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<< Back to: FAQ: Fuzzy Logic and Fuzzy Expert Systems 1/1 [Monthly posting]

Question by vandy
Submitted on 9/24/2003
Related FAQ: FAQ: Fuzzy Logic and Fuzzy Expert Systems 1/1 [Monthly posting]
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what is fuzzy logic

Answer by John Nowakowski
Submitted on 10/1/2003
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I'll give a short and simplified answer.

First, you must understand fuzzy logic is referring to something different than regular, western, formal logic (non-fuzzy logic).  

Formal, western, non-fuzzy logic is the basis for most computer programming.

The key concept is that it is a two-valued logic or "bivalent"

in formal logic a proposition is either True or False.

in computer programming, everything is represented through a 0 or 1.

So, if we take an imaginary set of objects, and designate it the S set, and an imaginary thing, X, we would say that either:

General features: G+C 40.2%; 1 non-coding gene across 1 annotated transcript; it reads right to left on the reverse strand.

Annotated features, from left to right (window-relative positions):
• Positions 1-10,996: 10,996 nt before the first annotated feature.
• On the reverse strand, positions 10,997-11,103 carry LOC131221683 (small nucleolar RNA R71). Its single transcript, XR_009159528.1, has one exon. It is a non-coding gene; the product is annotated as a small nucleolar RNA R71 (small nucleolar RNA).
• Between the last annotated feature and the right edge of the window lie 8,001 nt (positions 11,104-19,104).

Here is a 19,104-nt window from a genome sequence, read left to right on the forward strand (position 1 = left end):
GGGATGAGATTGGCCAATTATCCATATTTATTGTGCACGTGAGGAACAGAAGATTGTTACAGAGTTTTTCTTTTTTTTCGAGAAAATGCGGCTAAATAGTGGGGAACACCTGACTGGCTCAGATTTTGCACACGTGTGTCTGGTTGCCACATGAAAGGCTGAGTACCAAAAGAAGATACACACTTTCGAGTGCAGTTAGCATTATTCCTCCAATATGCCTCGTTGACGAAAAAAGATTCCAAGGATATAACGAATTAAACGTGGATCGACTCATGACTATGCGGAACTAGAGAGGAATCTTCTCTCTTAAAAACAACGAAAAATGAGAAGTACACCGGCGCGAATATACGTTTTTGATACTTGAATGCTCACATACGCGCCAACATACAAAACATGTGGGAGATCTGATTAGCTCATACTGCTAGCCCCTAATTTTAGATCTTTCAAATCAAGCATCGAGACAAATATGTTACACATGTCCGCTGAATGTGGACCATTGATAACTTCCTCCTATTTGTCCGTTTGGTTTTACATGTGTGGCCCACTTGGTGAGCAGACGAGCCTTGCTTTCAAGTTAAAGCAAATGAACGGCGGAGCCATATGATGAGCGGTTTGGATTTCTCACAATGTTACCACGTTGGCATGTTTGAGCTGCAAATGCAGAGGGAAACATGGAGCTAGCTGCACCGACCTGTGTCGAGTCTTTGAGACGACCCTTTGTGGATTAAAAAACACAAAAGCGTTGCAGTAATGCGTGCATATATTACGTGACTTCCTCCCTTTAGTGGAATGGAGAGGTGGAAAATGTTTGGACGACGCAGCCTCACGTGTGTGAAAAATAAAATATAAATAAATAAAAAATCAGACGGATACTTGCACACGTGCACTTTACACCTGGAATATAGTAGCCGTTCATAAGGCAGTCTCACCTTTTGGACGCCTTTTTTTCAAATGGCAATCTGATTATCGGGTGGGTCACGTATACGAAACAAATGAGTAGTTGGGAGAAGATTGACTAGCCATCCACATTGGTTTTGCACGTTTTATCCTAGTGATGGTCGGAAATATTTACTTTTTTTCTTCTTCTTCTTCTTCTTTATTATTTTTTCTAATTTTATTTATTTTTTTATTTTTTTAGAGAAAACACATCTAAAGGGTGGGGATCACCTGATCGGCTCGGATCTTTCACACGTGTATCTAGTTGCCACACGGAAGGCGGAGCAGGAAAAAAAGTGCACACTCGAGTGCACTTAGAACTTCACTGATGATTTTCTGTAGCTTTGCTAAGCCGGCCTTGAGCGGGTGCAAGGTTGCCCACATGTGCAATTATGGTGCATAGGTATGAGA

X is a member of the S set
X is not a member of the S set

One of those propositions is True and the other is False by non-fuzzy logic.

Let S be the set of all dogs
Let X be Lassie.

Either Lassie is a dog
Lassie is not a dog

So the statement
Lassie is a dog
is either
and those are the only two choices.

This is the standard approach of western formal logic and, derivatively, computer programming.

You might think of this non-fuzzy approach as "black or white" kind of thinking.  You use 0 or 1, never .242.

Fuzzy logic (following the lead of eastern logic) is an attempt to formalize the recognition of "grayness" in life.

Rather than 0 or 1, it is the interval of [0,1] with intermediary intervals in between.  So a proposition is neither 100% true OR 100% false, but allows for uncertainty, vagueness, and "fuzzy" states in between.

The key is that opposed to the non-fuzzy, bivalent logic, fuzzy logic is multivalent.

Some Buddhists employed a four valued logic.

There is debate by logicians more informed than myself as to what exactly to make of fuzzy logic.  Proponents of fuzzy logic view it as advancement, part of the natural progress to evolve from a two-valued logic to a multivalued logic.  Detractors view fuzzy logic as no real logic at all, but rather an undoing of formal logic.  
On this debate, I express no opinion.


Answer by ritesh
Submitted on 11/16/2004
Rating: Not yet rated Rate this answer: Vote
fuzzy logic works on the uncertentity


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